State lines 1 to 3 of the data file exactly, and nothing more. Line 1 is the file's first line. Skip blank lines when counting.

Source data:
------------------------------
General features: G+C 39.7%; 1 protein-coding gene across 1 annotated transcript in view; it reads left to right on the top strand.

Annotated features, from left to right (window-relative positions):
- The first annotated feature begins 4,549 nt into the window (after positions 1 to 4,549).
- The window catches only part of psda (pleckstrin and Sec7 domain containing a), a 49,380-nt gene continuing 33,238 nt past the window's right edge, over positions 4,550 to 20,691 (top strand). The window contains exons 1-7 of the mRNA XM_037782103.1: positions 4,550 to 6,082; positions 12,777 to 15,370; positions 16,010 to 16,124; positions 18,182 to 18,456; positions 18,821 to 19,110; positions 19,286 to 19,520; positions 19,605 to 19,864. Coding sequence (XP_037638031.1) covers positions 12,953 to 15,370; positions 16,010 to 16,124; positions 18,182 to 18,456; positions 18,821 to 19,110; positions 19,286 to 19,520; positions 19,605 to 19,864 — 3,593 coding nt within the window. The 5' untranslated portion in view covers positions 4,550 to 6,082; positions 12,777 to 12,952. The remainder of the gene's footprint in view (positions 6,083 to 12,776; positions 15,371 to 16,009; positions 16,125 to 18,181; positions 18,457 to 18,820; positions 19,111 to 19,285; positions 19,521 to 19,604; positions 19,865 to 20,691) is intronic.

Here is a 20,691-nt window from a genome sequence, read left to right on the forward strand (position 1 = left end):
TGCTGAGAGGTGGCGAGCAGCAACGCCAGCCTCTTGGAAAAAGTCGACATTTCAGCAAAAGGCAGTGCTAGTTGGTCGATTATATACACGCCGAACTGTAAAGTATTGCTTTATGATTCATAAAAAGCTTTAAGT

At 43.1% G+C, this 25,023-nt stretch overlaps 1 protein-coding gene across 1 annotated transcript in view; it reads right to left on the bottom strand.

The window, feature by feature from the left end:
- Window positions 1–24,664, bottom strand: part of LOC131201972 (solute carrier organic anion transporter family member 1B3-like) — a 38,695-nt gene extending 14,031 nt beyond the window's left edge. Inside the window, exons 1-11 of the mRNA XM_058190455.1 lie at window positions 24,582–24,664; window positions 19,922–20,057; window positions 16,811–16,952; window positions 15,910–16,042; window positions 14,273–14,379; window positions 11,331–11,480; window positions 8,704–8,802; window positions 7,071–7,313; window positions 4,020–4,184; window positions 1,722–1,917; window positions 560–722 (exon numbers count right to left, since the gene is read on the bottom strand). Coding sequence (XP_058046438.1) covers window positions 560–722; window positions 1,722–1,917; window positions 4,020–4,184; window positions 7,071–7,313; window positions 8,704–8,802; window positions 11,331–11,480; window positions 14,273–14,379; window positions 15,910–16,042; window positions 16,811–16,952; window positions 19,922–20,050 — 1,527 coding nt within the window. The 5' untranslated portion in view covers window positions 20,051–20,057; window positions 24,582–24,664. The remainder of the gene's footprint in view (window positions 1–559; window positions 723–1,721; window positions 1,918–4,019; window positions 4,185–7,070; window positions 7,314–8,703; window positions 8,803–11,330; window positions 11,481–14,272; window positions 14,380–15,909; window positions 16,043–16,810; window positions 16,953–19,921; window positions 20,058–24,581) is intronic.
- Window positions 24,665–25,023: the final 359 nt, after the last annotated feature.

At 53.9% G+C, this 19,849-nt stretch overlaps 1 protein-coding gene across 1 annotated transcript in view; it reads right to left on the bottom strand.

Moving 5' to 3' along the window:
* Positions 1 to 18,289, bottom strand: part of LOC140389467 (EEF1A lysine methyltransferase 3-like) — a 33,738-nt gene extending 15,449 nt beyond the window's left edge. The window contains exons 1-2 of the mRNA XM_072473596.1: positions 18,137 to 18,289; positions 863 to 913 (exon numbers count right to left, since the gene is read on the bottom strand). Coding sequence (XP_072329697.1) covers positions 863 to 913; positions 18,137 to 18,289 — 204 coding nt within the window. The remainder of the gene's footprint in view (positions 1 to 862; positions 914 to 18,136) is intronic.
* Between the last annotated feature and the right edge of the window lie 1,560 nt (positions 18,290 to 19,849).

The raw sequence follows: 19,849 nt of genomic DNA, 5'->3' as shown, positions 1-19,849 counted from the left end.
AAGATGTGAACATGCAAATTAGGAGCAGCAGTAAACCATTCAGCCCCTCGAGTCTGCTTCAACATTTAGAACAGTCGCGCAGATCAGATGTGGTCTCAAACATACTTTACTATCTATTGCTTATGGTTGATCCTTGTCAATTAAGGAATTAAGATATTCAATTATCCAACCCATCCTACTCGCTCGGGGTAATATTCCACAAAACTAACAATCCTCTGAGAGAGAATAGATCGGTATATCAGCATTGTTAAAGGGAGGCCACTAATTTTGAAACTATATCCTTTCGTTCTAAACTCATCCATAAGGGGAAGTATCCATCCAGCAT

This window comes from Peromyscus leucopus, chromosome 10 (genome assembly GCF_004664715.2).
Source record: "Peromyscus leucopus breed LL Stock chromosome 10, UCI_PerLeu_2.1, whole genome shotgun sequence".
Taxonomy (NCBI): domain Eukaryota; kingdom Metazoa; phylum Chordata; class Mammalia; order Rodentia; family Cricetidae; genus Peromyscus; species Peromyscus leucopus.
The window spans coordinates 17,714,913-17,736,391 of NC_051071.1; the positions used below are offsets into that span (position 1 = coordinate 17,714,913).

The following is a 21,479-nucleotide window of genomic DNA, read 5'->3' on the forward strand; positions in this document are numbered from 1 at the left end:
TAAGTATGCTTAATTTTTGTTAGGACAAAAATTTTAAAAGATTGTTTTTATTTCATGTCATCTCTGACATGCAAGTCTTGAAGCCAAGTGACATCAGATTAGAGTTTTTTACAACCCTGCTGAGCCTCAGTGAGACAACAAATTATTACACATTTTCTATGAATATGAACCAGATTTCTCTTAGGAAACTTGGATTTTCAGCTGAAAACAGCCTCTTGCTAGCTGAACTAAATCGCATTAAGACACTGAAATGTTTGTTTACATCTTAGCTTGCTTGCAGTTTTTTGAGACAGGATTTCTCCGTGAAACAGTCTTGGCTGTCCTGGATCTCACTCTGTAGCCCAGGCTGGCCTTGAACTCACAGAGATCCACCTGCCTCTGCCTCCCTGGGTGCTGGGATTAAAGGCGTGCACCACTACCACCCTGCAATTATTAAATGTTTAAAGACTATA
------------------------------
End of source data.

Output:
General features: G+C 39.7%; 1 protein-coding gene across 1 annotated transcript in view; it reads left to right on the top strand.

Annotated features, from left to right (window-relative positions):
- The first annotated feature begins 4,549 nt into the window (after positions 1 to 4,549).